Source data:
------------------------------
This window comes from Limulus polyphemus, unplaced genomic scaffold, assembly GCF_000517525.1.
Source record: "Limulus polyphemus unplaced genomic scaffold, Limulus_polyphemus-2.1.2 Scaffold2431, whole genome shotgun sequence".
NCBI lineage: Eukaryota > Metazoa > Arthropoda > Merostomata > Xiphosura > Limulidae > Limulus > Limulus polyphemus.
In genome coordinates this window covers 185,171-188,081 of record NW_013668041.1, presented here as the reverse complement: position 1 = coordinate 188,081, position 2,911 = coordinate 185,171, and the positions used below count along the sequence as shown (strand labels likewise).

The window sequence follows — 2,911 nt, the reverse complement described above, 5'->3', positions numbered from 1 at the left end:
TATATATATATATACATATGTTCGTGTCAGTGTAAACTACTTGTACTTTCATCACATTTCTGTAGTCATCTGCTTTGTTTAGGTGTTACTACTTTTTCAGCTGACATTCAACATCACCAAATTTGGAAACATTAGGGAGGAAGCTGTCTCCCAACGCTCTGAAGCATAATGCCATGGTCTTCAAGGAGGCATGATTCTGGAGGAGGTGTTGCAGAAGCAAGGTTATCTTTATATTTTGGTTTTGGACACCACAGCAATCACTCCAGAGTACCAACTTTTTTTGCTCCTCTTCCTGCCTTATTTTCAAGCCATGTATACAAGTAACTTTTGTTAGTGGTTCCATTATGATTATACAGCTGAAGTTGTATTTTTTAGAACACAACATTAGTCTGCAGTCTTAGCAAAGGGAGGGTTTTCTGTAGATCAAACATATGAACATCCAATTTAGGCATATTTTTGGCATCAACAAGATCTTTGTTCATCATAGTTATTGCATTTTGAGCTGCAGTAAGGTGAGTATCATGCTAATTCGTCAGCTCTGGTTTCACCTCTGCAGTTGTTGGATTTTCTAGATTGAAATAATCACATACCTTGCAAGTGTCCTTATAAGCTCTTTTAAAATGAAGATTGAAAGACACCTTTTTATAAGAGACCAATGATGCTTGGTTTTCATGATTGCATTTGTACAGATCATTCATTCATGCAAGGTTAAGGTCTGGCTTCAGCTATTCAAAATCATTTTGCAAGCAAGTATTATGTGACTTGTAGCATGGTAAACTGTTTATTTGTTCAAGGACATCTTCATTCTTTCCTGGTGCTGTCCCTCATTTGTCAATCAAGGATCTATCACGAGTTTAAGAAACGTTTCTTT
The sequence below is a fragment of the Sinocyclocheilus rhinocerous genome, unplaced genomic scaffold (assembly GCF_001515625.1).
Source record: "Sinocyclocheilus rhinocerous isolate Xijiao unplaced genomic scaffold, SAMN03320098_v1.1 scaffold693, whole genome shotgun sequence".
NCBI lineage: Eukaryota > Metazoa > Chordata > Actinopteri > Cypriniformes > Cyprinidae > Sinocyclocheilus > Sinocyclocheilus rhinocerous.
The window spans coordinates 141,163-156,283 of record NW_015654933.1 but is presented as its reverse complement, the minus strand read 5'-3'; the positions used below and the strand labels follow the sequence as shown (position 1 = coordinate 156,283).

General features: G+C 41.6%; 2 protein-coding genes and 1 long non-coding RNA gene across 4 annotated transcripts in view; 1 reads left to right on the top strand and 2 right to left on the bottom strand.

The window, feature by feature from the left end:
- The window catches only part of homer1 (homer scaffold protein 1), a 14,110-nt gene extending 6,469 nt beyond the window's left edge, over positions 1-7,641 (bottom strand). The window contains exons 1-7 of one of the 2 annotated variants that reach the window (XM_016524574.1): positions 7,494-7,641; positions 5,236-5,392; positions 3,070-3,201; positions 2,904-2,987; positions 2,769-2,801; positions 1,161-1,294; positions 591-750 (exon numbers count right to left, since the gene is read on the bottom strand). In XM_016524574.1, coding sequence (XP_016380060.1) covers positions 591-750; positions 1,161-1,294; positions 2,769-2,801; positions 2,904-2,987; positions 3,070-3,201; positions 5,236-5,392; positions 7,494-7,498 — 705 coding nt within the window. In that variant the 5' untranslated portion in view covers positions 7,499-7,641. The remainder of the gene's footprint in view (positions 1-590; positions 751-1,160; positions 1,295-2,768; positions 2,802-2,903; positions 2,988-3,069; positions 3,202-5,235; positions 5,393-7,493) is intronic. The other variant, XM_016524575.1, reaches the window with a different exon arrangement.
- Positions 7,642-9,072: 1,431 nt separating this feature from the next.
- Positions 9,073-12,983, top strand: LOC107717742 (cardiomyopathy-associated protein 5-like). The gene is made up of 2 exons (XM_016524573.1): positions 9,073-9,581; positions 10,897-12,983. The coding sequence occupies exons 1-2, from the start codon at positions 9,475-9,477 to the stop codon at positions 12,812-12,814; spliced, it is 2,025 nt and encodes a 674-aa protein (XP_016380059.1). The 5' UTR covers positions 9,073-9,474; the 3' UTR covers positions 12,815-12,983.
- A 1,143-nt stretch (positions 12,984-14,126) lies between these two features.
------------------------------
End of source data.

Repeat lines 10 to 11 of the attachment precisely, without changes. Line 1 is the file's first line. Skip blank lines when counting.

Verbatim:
The window spans coordinates 141,163-156,283 of record NW_015654933.1 but is presented as its reverse complement, the minus strand read 5'-3'; the positions used below and the strand labels follow the sequence as shown (position 1 = coordinate 156,283).

General features: G+C 41.6%; 2 protein-coding genes and 1 long non-coding RNA gene across 4 annotated transcripts in view; 1 reads left to right on the top strand and 2 right to left on the bottom strand.